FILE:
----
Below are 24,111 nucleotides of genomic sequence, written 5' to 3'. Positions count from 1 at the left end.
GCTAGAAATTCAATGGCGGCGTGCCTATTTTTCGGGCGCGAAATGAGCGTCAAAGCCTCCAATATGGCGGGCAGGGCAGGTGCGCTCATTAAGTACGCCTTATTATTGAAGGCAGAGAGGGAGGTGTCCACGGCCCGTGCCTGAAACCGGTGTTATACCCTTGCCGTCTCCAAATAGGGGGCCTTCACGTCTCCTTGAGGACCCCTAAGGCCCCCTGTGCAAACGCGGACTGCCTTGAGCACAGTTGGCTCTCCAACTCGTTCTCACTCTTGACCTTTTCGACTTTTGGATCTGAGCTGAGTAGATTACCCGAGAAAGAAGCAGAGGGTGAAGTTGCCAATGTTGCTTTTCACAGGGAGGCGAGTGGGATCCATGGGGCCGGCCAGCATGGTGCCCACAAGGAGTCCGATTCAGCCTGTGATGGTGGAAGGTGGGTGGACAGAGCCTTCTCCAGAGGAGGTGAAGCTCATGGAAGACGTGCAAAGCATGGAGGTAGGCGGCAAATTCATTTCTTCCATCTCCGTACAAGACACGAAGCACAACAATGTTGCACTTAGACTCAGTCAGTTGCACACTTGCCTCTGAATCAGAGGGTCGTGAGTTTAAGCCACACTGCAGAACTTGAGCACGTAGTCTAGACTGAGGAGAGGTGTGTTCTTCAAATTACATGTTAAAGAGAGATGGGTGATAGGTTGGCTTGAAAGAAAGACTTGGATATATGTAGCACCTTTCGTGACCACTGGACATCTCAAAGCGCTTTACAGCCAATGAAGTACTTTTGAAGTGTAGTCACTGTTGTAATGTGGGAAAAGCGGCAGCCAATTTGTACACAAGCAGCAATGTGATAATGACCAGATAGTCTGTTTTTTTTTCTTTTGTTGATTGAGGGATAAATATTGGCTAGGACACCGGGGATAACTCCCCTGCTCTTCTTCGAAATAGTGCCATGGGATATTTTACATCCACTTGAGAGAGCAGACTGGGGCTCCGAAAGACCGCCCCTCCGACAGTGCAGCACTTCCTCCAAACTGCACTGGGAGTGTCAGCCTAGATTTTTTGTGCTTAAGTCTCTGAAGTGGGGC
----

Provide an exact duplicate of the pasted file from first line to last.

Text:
Below are 24,111 nucleotides of genomic sequence, written 5' to 3'. Positions count from 1 at the left end.
GCTAGAAATTCAATGGCGGCGTGCCTATTTTTCGGGCGCGAAATGAGCGTCAAAGCCTCCAATATGGCGGGCAGGGCAGGTGCGCTCATTAAGTACGCCTTATTATTGAAGGCAGAGAGGGAGGTGTCCACGGCCCGTGCCTGAAACCGGTGTTATACCCTTGCCGTCTCCAAATAGGGGGCCTTCACGTCTCCTTGAGGACCCCTAAGGCCCCCTGTGCAAACGCGGACTGCCTTGAGCACAGTTGGCTCTCCAACTCGTTCTCACTCTTGACCTTTTCGACTTTTGGATCTGAGCTGAGTAGATTACCCGAGAAAGAAGCAGAGGGTGAAGTTGCCAATGTTGCTTTTCACAGGGAGGCGAGTGGGATCCATGGGGCCGGCCAGCATGGTGCCCACAAGGAGTCCGATTCAGCCTGTGATGGTGGAAGGTGGGTGGACAGAGCCTTCTCCAGAGGAGGTGAAGCTCATGGAAGACGTGCAAAGCATGGAGGTAGGCGGCAAATTCATTTCTTCCATCTCCGTACAAGACACGAAGCACAACAATGTTGCACTTAGACTCAGTCAGTTGCACACTTGCCTCTGAATCAGAGGGTCGTGAGTTTAAGCCACACTGCAGAACTTGAGCACGTAGTCTAGACTGAGGAGAGGTGTGTTCTTCAAATTACATGTTAAAGAGAGATGGGTGATAGGTTGGCTTGAAAGAAAGACTTGGATATATGTAGCACCTTTCGTGACCACTGGACATCTCAAAGCGCTTTACAGCCAATGAAGTACTTTTGAAGTGTAGTCACTGTTGTAATGTGGGAAAAGCGGCAGCCAATTTGTACACAAGCAGCAATGTGATAATGACCAGATAGTCTGTTTTTTTTTCTTTTGTTGATTGAGGGATAAATATTGGCTAGGACACCGGGGATAACTCCCCTGCTCTTCTTCGAAATAGTGCCATGGGATATTTTACATCCACTTGAGAGAGCAGACTGGGGCTCCGAAAGACCGCCCCTCCGACAGTGCAGCACTTCCTCCAAACTGCACTGGGAGTGTCAGCCTAGATTTTTTGTGCTTAAGTCTCTGAAGTGGGGC